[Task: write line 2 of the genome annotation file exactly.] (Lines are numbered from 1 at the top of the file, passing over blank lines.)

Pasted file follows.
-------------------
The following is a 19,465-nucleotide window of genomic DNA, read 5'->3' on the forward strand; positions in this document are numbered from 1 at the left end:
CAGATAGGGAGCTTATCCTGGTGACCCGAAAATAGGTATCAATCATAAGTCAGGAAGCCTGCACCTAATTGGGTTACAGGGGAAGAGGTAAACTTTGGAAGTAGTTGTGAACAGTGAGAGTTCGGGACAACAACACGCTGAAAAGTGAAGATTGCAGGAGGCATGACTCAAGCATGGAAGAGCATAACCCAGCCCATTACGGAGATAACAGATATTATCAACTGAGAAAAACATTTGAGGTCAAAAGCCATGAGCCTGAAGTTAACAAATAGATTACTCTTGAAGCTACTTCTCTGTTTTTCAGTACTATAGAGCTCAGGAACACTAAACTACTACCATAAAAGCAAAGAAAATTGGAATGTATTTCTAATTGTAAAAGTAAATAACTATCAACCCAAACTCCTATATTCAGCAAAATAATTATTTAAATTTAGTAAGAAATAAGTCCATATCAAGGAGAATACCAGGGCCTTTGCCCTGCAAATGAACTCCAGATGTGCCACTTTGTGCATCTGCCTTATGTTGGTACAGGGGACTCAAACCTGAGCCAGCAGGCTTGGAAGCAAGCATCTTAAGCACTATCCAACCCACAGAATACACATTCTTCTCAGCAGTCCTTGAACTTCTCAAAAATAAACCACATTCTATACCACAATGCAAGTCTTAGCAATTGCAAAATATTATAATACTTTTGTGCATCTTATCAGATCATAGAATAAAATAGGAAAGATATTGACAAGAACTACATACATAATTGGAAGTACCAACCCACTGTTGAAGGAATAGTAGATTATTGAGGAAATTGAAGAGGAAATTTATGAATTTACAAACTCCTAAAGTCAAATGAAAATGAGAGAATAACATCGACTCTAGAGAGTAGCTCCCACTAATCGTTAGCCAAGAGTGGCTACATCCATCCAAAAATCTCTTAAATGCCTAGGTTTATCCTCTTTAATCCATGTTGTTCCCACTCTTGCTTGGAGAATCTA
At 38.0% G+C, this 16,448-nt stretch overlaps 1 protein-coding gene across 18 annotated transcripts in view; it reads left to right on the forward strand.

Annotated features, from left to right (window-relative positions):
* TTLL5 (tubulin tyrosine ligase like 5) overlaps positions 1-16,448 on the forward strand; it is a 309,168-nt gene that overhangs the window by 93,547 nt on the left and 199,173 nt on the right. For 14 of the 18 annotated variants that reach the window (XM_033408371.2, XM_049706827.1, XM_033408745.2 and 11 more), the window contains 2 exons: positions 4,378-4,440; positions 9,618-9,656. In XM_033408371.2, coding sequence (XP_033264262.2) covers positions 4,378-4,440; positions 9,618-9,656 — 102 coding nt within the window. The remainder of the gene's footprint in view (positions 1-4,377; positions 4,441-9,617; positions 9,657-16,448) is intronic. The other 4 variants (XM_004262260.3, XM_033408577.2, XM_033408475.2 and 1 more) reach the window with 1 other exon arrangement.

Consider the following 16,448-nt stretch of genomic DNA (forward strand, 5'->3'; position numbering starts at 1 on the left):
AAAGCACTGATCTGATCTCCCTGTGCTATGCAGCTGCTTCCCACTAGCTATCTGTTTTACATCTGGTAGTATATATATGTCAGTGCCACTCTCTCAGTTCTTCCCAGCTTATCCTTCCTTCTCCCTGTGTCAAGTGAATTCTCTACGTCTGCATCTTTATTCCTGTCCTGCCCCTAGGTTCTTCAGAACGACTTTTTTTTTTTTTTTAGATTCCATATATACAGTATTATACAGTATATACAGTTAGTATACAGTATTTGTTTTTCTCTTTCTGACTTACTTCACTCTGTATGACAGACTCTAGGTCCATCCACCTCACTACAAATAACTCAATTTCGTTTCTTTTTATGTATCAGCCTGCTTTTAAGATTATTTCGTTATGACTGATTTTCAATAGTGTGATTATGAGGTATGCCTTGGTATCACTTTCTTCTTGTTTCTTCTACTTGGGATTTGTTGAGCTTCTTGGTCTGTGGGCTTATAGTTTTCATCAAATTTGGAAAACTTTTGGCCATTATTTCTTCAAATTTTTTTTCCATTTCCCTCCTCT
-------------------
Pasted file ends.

CAGATAGGGAGCTTATCCTGGTGACCCGAAAATAGGTATCAATCATAAGTCAGGAAGCCTGCACCTAATTGGGTTACAGGGGAAGAGGTAAACTTTGGAAGTAGTTGTGAACAGTGAGAGTTCGGGACAACAACACGCTGAAAAGTGAAGATTGCAGGAGGCATGACTCAAGCATGGAAGAGCATAACCCAGCCCATTACGGAGATAACAGATATTATCAACTGAGAAAAACATTTGAGGTCAAAAGCCATGAGCCTGAAGTTAACAAATAGATTACTCTTGAAGCTACTTCTCTGTTTTTCAGTACTATAGAGCTCAGGAACACTAAACTACTACCATAAAAGCAAAGAAAATTGGAATGTATTTCTAATTGTAAAAGTAAATAACTATCAACCCAAACTCCTATATTCAGCAAAATAATTATTTAAATTTAGTAAGAAATAAGTCCATATCAAGGAGAATACCAGGGCCTTTGCCCTGCAAATGAACTCCAGATGTGCCACTTTGTGCATCTGCCTTATGTTGGTACAGGGGACTCAAACCTGAGCCAGCAGGCTTGGAAGCAAGCATCTTAAGCACTATCCAACCCACAGAATACACATTCTTCTCAGCAGTCCTTGAACTTCTCAAAAATAAACCACATTCTATACCACAATGCAAGTCTTAGCAATTGCAAAATATTATAATACTTTTGTGCATCTTATCAGATCATAGAATAAAATAGGAAAGATATTGACAAGAACTACATACATAATTGGAAGTACCAACCCACTGTTGAAGGAATAGTAGATTATTGAGGAAATTGAAGAGGAAATTTATGAATTTACAAACTCCTAAAGTCAAATGAAAATGAGAGAATAACATCGACTCTAGAGAGTAGCTCCCACTAATCGTTAGCCAAGAGTGGCTACATCCATCCAAAAATCTCTTAAATGCCTAGGTTTATCCTCTTTAATCCATGTTGTTCCCACTCTTGCTTGGAGAATCTA